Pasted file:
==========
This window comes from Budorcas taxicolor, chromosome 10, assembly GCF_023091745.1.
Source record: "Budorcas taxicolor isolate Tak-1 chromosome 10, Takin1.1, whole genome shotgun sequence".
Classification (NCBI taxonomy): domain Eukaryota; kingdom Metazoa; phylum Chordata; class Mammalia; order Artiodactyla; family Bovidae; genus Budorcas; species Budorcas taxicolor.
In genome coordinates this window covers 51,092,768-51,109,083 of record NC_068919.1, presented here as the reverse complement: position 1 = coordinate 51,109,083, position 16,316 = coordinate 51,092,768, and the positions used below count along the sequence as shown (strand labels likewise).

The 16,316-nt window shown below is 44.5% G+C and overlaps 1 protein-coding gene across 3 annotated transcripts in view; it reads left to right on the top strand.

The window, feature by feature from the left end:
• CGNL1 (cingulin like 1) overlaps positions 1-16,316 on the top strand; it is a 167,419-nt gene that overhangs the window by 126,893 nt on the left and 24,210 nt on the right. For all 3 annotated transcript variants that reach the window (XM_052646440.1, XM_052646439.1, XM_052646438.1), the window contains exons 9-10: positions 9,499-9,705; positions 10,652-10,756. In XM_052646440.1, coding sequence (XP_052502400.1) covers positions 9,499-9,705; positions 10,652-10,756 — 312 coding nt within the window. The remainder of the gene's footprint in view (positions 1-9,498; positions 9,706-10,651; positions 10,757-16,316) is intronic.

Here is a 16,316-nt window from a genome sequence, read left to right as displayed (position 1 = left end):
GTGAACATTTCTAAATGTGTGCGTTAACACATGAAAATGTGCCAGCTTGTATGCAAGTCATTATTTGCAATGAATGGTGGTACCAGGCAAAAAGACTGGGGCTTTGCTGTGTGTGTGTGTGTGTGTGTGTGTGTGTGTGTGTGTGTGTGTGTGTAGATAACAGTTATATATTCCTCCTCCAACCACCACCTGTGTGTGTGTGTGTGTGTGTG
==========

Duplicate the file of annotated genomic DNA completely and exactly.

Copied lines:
This window comes from Budorcas taxicolor, chromosome 10, assembly GCF_023091745.1.
Source record: "Budorcas taxicolor isolate Tak-1 chromosome 10, Takin1.1, whole genome shotgun sequence".
Classification (NCBI taxonomy): domain Eukaryota; kingdom Metazoa; phylum Chordata; class Mammalia; order Artiodactyla; family Bovidae; genus Budorcas; species Budorcas taxicolor.
In genome coordinates this window covers 51,092,768-51,109,083 of record NC_068919.1, presented here as the reverse complement: position 1 = coordinate 51,109,083, position 16,316 = coordinate 51,092,768, and the positions used below count along the sequence as shown (strand labels likewise).

The 16,316-nt window shown below is 44.5% G+C and overlaps 1 protein-coding gene across 3 annotated transcripts in view; it reads left to right on the top strand.

The window, feature by feature from the left end:
• CGNL1 (cingulin like 1) overlaps positions 1-16,316 on the top strand; it is a 167,419-nt gene that overhangs the window by 126,893 nt on the left and 24,210 nt on the right. For all 3 annotated transcript variants that reach the window (XM_052646440.1, XM_052646439.1, XM_052646438.1), the window contains exons 9-10: positions 9,499-9,705; positions 10,652-10,756. In XM_052646440.1, coding sequence (XP_052502400.1) covers positions 9,499-9,705; positions 10,652-10,756 — 312 coding nt within the window. The remainder of the gene's footprint in view (positions 1-9,498; positions 9,706-10,651; positions 10,757-16,316) is intronic.

Here is a 16,316-nt window from a genome sequence, read left to right as displayed (position 1 = left end):
GTGAACATTTCTAAATGTGTGCGTTAACACATGAAAATGTGCCAGCTTGTATGCAAGTCATTATTTGCAATGAATGGTGGTACCAGGCAAAAAGACTGGGGCTTTGCTGTGTGTGTGTGTGTGTGTGTGTGTGTGTGTGTGTGTGTGTGTGTGTAGATAACAGTTATATATTCCTCCTCCAACCACCACCTGTGTGTGTGTGTGTGTGTGTG